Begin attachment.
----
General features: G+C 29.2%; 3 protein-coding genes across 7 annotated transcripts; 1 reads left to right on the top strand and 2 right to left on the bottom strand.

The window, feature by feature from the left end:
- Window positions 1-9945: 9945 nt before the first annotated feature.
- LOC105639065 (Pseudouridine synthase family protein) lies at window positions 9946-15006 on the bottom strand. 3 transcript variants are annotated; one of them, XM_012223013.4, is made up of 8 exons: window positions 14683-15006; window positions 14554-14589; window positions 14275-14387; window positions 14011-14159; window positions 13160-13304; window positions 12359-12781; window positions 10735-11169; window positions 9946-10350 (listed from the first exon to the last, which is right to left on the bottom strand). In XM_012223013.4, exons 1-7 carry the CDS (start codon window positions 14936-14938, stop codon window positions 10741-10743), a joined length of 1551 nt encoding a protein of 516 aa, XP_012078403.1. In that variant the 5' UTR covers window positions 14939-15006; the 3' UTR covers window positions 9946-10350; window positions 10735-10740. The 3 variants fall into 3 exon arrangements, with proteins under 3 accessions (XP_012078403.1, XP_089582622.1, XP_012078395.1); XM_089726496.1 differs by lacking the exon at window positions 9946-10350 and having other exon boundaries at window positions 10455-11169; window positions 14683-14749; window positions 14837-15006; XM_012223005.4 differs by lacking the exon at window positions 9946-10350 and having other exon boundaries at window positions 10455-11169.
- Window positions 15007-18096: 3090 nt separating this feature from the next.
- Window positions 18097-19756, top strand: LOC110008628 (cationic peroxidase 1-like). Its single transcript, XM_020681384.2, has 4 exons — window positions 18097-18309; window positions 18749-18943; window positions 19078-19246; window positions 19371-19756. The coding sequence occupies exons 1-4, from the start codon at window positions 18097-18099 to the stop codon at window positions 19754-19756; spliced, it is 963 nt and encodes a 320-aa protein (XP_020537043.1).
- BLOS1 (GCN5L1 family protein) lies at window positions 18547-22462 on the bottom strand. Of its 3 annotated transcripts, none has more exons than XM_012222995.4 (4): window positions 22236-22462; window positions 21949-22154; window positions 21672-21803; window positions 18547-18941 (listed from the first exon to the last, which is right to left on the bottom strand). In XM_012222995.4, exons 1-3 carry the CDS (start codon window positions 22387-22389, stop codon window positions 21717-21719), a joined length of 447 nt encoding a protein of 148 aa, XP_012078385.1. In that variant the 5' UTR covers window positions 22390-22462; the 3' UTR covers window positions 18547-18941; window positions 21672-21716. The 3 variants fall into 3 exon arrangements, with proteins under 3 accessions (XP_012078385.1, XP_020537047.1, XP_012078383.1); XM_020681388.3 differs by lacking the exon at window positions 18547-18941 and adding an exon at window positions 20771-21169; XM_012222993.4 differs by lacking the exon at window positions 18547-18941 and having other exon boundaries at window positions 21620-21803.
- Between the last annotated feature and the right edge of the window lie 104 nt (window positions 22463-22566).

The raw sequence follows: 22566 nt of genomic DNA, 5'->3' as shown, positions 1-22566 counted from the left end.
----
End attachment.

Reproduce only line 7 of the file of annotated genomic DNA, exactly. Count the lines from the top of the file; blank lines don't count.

- BLOS1 (GCN5L1 family protein) lies at window positions 18547-22462 on the bottom strand. Of its 3 annotated transcripts, none has more exons than XM_012222995.4 (4): window positions 22236-22462; window positions 21949-22154; window positions 21672-21803; window positions 18547-18941 (listed from the first exon to the last, which is right to left on the bottom strand). In XM_012222995.4, exons 1-3 carry the CDS (start codon window positions 22387-22389, stop codon window positions 21717-21719), a joined length of 447 nt encoding a protein of 148 aa, XP_012078385.1. In that variant the 5' UTR covers window positions 22390-22462; the 3' UTR covers window positions 18547-18941; window positions 21672-21716. The 3 variants fall into 3 exon arrangements, with proteins under 3 accessions (XP_012078385.1, XP_020537047.1, XP_012078383.1); XM_020681388.3 differs by lacking the exon at window positions 18547-18941 and adding an exon at window positions 20771-21169; XM_012222993.4 differs by lacking the exon at window positions 18547-18941 and having other exon boundaries at window positions 21620-21803.